The Pointe-a-Pierre Refinery at sunset. Photo/AZPNews
FUNDING was the reason why the Oilfields Workers’ Trade Union (OWTU)-owned Patriotic Energies and Technologies Company Limited did not acquire the Pointe-a-Pierre refinery.
This was revealed during a virtual presser hosted by Finance Minister Colm Imbert and Minister of Energy Franklin Khan on Tuesday.
Khan said, “All that Patriotic was able to produce… was a letter from RBC saying they were interested in assisting Patriotic.
“They gave no guarantee of providing funding, they gave no commitment on providing funding, they gave no timeframe, they gave no terms, so it was not a suitable offer.”
Imbert had announced in Parliament in September 20, 2019 that Patriotic was the preferred bidder, from a shortlist of five and had offered an upfront payment of US$700,000 for the refinery plus US$300 million for its non-core assets.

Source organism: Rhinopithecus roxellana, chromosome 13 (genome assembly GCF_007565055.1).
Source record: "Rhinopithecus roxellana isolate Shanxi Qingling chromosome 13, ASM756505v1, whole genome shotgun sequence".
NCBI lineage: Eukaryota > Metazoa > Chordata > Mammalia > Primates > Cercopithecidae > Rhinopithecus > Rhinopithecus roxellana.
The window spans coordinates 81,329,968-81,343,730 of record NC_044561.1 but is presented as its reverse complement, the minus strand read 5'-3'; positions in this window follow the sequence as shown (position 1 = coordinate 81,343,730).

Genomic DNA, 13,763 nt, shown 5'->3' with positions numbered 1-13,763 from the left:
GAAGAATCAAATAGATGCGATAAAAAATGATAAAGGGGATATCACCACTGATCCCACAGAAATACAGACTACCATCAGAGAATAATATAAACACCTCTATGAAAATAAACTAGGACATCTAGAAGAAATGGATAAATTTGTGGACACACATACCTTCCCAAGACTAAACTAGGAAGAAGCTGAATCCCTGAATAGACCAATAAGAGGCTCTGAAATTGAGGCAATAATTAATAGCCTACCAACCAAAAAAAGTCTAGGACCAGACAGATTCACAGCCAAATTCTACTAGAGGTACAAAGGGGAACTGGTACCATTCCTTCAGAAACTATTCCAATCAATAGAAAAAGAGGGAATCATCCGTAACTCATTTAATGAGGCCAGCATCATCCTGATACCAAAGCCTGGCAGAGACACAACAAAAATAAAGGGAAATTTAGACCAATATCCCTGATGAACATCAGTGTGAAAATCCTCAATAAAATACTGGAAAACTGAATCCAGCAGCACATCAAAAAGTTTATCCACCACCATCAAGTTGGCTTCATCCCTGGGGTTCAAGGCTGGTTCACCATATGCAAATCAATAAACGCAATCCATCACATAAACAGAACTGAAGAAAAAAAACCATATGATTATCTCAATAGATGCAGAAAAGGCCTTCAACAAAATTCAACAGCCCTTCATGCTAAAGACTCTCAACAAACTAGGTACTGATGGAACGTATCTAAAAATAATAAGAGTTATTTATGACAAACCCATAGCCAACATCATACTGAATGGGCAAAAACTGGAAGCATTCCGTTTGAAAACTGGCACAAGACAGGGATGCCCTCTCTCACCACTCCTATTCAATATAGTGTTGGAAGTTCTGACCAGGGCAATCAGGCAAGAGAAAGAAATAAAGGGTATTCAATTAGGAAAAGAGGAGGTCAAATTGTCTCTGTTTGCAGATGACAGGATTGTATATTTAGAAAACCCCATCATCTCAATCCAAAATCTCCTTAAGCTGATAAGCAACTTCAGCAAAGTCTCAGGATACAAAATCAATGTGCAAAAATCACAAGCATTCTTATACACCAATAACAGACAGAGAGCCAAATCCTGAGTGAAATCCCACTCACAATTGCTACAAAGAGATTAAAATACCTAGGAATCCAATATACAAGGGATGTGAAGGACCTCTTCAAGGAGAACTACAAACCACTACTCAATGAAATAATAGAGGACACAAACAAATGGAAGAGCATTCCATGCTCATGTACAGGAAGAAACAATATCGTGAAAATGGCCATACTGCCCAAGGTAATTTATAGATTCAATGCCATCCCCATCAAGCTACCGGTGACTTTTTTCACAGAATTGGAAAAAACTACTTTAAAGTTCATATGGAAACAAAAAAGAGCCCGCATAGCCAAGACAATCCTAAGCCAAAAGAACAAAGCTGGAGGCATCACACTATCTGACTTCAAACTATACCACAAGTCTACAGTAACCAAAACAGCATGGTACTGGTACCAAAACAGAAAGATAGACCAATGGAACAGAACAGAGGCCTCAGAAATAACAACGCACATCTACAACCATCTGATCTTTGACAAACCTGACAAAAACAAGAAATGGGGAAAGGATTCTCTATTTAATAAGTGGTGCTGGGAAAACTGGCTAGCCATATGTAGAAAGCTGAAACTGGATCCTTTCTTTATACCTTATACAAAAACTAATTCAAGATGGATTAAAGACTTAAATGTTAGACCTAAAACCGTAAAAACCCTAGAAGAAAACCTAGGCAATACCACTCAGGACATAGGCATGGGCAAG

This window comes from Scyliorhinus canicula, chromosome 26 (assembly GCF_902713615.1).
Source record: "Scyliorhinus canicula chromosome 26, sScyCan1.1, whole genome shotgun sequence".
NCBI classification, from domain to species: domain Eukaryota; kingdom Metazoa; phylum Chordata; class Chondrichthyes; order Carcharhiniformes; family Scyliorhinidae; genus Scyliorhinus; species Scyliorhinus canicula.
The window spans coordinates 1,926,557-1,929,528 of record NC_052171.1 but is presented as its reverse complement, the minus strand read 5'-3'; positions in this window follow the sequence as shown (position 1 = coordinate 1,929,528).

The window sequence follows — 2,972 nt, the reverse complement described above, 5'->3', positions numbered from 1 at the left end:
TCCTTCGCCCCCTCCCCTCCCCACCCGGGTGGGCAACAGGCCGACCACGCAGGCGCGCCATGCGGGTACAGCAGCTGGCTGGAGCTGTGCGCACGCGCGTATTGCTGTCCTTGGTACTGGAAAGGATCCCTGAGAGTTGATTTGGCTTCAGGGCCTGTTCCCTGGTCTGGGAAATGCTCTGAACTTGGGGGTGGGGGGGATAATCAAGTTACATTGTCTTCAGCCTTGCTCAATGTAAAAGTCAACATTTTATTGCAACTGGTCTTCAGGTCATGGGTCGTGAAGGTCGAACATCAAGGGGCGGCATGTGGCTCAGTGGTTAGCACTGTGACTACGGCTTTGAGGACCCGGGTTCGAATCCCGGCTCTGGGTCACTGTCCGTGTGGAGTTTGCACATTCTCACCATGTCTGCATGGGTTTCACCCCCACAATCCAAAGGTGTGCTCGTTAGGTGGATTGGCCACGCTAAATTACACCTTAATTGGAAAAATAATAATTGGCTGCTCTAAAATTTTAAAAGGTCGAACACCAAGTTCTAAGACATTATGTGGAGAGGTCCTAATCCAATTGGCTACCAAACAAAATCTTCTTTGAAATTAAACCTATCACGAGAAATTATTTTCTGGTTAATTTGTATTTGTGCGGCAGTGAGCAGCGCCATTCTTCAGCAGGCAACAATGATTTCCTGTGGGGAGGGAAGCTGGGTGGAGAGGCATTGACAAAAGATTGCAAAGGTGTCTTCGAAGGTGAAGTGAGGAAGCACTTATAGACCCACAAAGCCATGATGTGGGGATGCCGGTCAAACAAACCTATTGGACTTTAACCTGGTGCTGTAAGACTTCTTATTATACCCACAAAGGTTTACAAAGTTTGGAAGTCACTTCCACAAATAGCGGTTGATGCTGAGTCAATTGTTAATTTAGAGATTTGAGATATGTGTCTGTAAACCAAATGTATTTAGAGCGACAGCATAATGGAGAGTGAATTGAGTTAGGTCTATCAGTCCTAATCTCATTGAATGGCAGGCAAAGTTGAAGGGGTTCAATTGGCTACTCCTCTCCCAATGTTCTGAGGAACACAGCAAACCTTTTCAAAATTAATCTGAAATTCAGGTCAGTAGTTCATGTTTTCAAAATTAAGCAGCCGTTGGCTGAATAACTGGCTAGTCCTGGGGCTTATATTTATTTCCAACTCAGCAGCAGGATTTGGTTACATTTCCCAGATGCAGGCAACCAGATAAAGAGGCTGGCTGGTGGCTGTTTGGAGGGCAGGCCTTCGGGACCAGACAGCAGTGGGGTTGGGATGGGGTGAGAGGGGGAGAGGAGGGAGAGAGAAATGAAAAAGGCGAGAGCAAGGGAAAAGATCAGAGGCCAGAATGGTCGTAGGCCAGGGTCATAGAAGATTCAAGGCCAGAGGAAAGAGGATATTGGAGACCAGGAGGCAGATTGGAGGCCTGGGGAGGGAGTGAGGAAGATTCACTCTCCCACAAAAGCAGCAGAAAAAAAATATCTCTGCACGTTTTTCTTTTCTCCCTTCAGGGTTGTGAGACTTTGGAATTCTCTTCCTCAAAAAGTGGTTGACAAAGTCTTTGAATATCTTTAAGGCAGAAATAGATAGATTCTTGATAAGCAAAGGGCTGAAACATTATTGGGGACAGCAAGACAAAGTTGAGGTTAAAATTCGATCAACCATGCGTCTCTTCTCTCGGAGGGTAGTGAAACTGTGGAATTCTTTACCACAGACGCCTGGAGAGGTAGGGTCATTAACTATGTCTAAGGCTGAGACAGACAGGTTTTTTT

Its proposal was rejected on October 31, last year, but Prime Minister Dr Keith Rowley asked the evaluation committee to take a second look and make further comments.
On Tuesday, Imbert said that Patriotic was now offering an upfront payment of US$500 million for the refinery and its fuel trading assets.
He said government was not satisfied with this counterproposal and that Patriotic could not provide evidence of their ability to pay.
Khan said, “The key issue here is that the government wants the refinery restarted but the government has no equity to put into the refinery and it doesn’t want to be part of that refinery process.
“We wanted to run without state capital, without state interjection and without state funding.
“We have disaggregated Heritage and Paria, which was successful. The refinery was always the cancer in Petrotrin. If some other entity can see it fit to restart the refinery in a profitable business model, that is what the government wants.
“Government is not going to come back in situation where we recreate a new Petrotrin.”